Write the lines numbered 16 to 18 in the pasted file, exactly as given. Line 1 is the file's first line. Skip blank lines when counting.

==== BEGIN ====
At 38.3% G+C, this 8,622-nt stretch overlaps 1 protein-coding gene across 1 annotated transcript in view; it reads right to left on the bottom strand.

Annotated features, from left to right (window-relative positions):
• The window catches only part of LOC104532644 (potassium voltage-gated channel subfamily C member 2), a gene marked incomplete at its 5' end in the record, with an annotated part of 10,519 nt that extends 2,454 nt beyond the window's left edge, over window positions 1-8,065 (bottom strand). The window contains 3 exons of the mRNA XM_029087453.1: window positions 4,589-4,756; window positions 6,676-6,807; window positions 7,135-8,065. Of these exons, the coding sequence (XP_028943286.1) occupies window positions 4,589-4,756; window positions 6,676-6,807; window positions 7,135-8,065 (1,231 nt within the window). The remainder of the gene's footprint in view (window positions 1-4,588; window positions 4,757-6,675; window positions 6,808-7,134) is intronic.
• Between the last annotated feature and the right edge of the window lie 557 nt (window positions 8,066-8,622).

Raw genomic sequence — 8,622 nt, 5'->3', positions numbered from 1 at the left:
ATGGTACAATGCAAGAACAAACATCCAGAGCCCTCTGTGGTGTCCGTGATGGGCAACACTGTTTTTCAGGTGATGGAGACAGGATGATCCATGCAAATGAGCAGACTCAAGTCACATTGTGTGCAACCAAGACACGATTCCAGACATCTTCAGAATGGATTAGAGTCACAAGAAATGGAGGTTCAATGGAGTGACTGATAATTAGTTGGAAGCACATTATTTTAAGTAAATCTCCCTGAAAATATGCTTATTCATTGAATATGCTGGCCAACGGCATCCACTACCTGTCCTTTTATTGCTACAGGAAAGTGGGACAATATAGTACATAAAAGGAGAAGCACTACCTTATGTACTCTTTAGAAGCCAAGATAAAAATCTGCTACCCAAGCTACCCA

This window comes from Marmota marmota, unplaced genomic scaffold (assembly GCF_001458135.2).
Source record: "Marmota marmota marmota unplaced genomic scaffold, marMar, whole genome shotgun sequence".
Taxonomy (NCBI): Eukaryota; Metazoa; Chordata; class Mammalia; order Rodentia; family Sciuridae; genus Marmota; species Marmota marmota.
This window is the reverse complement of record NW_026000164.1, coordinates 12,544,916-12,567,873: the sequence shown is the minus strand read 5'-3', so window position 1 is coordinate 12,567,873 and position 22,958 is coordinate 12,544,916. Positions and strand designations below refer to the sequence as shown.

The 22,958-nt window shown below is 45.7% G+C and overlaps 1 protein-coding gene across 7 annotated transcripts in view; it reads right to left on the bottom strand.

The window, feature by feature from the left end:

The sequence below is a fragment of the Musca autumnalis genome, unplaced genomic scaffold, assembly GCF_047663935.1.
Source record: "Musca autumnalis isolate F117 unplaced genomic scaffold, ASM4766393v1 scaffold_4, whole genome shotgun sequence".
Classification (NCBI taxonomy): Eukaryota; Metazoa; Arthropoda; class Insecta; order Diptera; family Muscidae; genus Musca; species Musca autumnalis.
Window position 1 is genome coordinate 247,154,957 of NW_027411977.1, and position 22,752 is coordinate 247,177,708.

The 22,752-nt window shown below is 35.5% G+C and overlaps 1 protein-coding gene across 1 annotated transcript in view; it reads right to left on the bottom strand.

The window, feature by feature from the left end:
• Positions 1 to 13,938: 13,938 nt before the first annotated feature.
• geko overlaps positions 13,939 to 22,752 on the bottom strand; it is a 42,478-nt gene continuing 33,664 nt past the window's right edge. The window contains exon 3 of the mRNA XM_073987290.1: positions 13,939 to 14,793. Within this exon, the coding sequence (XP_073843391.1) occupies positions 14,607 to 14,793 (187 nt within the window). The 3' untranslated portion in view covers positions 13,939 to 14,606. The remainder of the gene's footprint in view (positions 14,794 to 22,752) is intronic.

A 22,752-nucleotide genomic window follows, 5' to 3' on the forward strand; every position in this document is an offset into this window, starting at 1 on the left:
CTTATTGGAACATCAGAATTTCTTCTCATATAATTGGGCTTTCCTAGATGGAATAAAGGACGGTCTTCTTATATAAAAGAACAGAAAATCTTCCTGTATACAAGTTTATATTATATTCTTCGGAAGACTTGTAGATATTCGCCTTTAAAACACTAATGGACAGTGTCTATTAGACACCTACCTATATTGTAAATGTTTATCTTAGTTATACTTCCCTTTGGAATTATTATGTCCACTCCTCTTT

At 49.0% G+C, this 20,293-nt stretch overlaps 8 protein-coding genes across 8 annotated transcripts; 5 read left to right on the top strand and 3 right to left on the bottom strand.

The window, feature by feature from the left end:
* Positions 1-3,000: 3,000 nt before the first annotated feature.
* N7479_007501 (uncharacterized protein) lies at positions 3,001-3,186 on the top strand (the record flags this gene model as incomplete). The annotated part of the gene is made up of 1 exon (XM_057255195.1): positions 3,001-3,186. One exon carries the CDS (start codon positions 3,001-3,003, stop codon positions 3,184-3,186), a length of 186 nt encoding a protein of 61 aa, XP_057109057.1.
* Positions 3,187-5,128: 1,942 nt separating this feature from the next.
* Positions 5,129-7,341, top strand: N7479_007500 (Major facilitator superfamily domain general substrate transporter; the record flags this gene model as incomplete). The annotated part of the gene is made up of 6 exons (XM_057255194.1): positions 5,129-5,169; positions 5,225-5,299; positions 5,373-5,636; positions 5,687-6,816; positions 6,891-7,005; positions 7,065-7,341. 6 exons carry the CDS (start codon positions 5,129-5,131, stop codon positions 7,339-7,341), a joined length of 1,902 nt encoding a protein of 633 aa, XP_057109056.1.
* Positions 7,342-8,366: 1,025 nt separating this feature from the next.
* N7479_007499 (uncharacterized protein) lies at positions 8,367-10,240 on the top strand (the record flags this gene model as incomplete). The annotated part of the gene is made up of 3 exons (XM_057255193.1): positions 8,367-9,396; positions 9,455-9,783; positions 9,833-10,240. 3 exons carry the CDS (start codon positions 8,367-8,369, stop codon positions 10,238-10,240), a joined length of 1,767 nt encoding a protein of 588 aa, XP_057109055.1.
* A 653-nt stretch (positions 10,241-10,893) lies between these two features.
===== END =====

Window position 1 is genome coordinate 247,154,957 of NW_027411977.1, and position 22,752 is coordinate 247,177,708.

The 22,752-nt window shown below is 35.5% G+C and overlaps 1 protein-coding gene across 1 annotated transcript in view; it reads right to left on the bottom strand.

The window, feature by feature from the left end: